But none of the recent alterations, or those that have been implemented over time, diminished the show’s power or intensity. The scaling down serves to center and focus your attention, and there’s less possibility of some detail getting lost at the margins. (The outstanding high-definition visual projections also enhance the experience.) Ultimately, of course, the strength of “Riverdance” is in the performers, and these folks are clearly at the top of their game.
Over the course of the pandemic, there have been musings about Covid’s long-term impact on live entertainment. One scenario goes like this: After all these months – years – of taking precautions, many people will find they prefer smaller, socially distanced outings, which means a general diminution in the staging of concerts, theatrical productions, and other events. And this is related to a more general reckoning about the whole concept of extravagance and excessiveness, and their presence in our lives.
That all remains to be seen, especially because there is such a debate about defining the “normalcy” for which we’re supposedly yearning – and concerns about inflation and other economic indicators undoubtedly factor in our leisure-time and entertainment activities, too. But whatever combination of financial- or artistic-based considerations might have gone into reimagining the show, something about this (relatively) smaller incarnation of “Riverdance” felt right for the times. It’s still larger than life, but perhaps closer to us.
•Whatever the size of the stage or the production, sometimes it’s the little things which often stand out, and “Riverdance” is no exception. For example, there’s been a noticeable trend toward more vocalizing by the dancers. The all-male a cappella-step “Thunderstorm” segment has been full of roaring and shouting for several years now. You also could hear spontaneous whooping during the “American Wake” and the “Heartland” grand finale.
None of this comes off as contrived. In fact, it serves as a reminder that much of traditional dance, Irish or otherwise, has a social rather than performative context, where you express the joy of the moment. You wouldn’t want them doing this a lot, mind you, but the whoops and hollers give a bit more of an animated, informal feel at some junctures of the show than one might have noted in the past.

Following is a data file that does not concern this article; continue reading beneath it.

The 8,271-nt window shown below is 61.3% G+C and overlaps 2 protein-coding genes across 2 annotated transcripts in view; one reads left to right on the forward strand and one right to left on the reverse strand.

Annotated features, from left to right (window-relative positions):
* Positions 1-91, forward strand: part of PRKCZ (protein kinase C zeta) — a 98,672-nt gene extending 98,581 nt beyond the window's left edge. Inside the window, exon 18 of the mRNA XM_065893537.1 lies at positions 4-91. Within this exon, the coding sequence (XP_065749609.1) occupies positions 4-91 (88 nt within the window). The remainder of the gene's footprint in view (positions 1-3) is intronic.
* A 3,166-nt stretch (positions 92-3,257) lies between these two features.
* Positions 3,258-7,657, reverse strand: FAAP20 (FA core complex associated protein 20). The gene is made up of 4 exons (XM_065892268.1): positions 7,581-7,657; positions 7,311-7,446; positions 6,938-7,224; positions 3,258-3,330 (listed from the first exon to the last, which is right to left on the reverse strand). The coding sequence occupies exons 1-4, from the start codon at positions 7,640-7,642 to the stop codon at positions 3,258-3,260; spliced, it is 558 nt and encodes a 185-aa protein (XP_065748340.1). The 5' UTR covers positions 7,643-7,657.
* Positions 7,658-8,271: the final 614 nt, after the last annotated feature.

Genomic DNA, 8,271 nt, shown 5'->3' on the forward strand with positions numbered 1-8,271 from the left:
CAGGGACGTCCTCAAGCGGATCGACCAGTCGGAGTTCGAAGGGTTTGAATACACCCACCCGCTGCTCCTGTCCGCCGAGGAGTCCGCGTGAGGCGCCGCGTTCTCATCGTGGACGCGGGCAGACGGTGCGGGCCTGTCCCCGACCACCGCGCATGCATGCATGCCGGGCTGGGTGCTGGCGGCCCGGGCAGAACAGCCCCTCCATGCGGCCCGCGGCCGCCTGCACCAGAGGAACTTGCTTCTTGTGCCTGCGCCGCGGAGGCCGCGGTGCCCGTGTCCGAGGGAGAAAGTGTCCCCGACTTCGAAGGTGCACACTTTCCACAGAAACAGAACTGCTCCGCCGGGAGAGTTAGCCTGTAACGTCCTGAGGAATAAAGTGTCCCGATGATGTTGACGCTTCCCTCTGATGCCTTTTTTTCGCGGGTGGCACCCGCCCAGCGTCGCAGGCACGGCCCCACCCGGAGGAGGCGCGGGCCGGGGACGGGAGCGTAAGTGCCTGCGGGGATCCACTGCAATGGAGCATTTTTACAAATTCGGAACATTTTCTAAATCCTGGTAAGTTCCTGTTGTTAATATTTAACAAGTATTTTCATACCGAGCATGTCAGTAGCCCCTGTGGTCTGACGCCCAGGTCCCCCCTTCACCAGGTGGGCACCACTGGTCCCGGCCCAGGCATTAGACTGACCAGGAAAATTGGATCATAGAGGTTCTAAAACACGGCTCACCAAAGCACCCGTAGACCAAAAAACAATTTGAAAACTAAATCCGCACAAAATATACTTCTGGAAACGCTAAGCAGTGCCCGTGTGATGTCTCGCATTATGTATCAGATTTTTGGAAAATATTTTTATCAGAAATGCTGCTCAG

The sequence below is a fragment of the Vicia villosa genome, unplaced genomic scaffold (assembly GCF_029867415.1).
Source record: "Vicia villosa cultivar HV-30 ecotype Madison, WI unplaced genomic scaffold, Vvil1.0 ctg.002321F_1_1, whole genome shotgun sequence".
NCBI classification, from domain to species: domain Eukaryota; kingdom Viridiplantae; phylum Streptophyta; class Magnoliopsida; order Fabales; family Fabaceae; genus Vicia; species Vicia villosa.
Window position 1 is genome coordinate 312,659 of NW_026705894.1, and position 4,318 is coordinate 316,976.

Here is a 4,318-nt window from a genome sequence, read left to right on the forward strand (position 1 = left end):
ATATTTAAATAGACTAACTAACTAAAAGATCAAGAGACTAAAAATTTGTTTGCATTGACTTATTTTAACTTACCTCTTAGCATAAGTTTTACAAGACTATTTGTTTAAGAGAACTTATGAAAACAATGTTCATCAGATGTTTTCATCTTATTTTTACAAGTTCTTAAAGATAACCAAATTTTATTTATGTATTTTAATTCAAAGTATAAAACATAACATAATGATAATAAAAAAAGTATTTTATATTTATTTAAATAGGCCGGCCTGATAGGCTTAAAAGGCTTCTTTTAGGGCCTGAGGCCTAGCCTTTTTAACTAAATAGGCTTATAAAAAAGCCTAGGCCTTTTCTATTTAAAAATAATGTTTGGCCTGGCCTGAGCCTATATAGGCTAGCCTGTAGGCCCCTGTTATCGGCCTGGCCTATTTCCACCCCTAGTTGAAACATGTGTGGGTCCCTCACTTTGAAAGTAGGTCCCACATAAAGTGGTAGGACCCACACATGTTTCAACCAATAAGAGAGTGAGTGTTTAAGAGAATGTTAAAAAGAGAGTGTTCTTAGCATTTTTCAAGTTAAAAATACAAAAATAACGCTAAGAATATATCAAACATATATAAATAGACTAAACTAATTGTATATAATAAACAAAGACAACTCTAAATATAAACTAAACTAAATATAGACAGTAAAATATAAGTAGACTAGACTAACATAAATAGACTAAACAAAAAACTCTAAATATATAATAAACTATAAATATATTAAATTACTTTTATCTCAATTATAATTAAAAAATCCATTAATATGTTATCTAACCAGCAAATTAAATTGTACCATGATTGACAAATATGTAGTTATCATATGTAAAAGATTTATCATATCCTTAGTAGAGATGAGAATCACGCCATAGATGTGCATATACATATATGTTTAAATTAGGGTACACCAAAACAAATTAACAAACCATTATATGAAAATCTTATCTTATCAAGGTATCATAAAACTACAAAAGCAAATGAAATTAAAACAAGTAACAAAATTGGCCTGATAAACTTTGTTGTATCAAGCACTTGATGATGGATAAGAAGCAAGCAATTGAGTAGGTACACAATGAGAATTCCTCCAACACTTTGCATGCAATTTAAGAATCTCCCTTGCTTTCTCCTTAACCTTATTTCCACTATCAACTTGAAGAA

•Over time, "Riverdance" has given its musicians more of a visible presence in the show, instead of having them sit off to the side of the stage. They are integral to the action in the "Trading Taps" sequence, of course, in helping contrast and then unite the Irish stepdance and American tap dance partisans. Now there are a couple of scenes in which the musicians have the spotlight all to themselves, and they don't exactly stay rooted to the spot, either; they strut, walk around, give one another a how-do-you-do, sometimes acknowledge the audience with a quick nod and wink. Therefore, the musicians – much like the dancers – have to be more than technically adept: They have to display charisma and showmanship.
The US tour features an ensemble of three melody players (fiddle, sax, and uilleann pipes/whistles) and a percussionist, and the aforementioned trio all are women – a welcome development considering the concerns raised via the #FairPlé ("Fair Play") campaign a few years ago about gender balance in the Irish traditional and folk music scene. Playing fiddle is Haley Richardson, familiar to many in Greater Boston through her appearances at the Burren Backroom series and the Christmas and St. Patrick's Day "Celtic Sojourn" shows. A former student of Brian Conway, Richardson has been with "Riverdance" since 2019, and to say she seems entirely suited to the role is putting it mildly.
It’s not just a matter of playing the Whelan score and the occasional traditional tune: During her solo, Richardson improvises, slides in a few jazzy licks, and – in one particularly enjoyable sequence – trades riffs with the percussionist, employing some atonal bowing or plucking of the strings. She pulls it all off with aplomb.
You like to see good things happen to good people – especially promising young musicians – and Richardson, who turns all of 20 this summer, has clearly reaped all manner of benefits from her “Riverdance” experience.
•You don’t necessarily have to know Irish dance lingo to speak to an Irish dancer, but a little basic orientation can be useful in broadening one’s knowledge of things. So, talking with Anna Mai Fitzpatrick about specific “Riverdance” scenes, I asked if there was some technical term – quadruple-batter, perhaps? – for the rapid four-beat flourish the dancers step in the introduction to “Reel Around the Sun.”
“Ah, yes,” she said, “the diddily-stomp.”